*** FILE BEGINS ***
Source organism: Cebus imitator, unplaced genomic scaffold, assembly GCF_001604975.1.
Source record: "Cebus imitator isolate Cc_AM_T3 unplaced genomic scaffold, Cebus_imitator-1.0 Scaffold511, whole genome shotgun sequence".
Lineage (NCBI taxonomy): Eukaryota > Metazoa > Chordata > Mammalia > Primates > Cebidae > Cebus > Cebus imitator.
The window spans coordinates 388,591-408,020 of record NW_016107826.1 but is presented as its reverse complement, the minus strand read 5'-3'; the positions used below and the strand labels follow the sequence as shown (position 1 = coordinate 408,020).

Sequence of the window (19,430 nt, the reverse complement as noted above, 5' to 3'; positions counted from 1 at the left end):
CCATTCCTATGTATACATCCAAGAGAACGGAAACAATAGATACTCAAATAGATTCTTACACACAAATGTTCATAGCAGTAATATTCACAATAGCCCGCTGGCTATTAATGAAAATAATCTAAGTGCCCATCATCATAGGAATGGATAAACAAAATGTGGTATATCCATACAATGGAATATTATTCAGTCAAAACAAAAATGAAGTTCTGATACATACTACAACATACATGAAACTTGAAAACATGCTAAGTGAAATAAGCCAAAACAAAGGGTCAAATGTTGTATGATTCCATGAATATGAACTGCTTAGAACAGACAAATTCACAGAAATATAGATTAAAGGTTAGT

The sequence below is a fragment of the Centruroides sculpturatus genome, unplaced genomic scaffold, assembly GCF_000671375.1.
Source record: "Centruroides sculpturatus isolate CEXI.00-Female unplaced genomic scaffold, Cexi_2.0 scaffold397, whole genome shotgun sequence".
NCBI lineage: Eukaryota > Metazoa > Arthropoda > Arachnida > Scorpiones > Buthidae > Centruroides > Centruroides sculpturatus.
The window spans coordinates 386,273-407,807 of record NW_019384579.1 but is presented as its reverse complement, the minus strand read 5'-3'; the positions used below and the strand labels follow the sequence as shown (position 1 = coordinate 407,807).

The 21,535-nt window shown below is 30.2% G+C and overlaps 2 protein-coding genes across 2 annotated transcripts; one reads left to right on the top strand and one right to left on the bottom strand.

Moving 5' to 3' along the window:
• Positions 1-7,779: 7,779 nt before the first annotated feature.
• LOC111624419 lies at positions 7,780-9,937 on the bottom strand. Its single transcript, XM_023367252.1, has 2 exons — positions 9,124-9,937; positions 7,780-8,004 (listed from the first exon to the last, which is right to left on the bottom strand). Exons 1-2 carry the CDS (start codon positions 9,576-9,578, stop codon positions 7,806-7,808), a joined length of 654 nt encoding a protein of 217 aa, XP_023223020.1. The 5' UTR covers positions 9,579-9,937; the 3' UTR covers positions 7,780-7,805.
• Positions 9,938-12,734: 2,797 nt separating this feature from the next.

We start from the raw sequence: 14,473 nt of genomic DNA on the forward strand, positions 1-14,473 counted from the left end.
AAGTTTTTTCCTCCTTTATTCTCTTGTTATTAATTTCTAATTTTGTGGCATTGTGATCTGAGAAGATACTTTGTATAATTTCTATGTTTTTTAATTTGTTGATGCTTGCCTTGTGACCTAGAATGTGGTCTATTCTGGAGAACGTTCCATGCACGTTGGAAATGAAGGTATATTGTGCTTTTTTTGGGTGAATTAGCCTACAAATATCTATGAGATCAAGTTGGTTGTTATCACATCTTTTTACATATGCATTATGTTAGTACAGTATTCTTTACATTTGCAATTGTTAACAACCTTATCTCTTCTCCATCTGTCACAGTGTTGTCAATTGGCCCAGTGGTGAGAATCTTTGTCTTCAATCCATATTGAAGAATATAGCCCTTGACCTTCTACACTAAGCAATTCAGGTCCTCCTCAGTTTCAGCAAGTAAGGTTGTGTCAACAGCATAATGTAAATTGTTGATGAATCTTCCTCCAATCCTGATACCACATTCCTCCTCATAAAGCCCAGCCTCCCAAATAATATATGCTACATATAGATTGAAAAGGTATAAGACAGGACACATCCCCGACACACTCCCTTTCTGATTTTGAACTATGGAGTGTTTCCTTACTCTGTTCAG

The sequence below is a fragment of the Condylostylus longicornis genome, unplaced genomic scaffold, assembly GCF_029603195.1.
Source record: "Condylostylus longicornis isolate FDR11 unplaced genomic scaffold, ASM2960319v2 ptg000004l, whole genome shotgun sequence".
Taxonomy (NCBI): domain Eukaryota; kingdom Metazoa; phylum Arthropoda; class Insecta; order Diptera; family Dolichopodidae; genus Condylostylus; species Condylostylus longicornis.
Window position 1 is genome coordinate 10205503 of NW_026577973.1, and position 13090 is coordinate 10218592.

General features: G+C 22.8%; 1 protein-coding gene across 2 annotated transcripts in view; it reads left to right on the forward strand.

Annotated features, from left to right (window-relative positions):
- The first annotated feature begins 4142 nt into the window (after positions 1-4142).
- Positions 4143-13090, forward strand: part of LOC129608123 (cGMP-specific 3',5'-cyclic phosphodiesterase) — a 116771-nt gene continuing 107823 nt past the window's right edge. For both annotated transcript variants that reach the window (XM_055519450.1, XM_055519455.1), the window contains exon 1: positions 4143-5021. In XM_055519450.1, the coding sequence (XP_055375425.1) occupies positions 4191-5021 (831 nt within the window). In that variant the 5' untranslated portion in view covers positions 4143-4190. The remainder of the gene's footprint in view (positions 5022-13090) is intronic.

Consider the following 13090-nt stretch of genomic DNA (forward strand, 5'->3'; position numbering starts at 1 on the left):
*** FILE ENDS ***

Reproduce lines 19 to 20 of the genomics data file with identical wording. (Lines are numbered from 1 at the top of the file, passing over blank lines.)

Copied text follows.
Source record: "Condylostylus longicornis isolate FDR11 unplaced genomic scaffold, ASM2960319v2 ptg000004l, whole genome shotgun sequence".
Taxonomy (NCBI): domain Eukaryota; kingdom Metazoa; phylum Arthropoda; class Insecta; order Diptera; family Dolichopodidae; genus Condylostylus; species Condylostylus longicornis.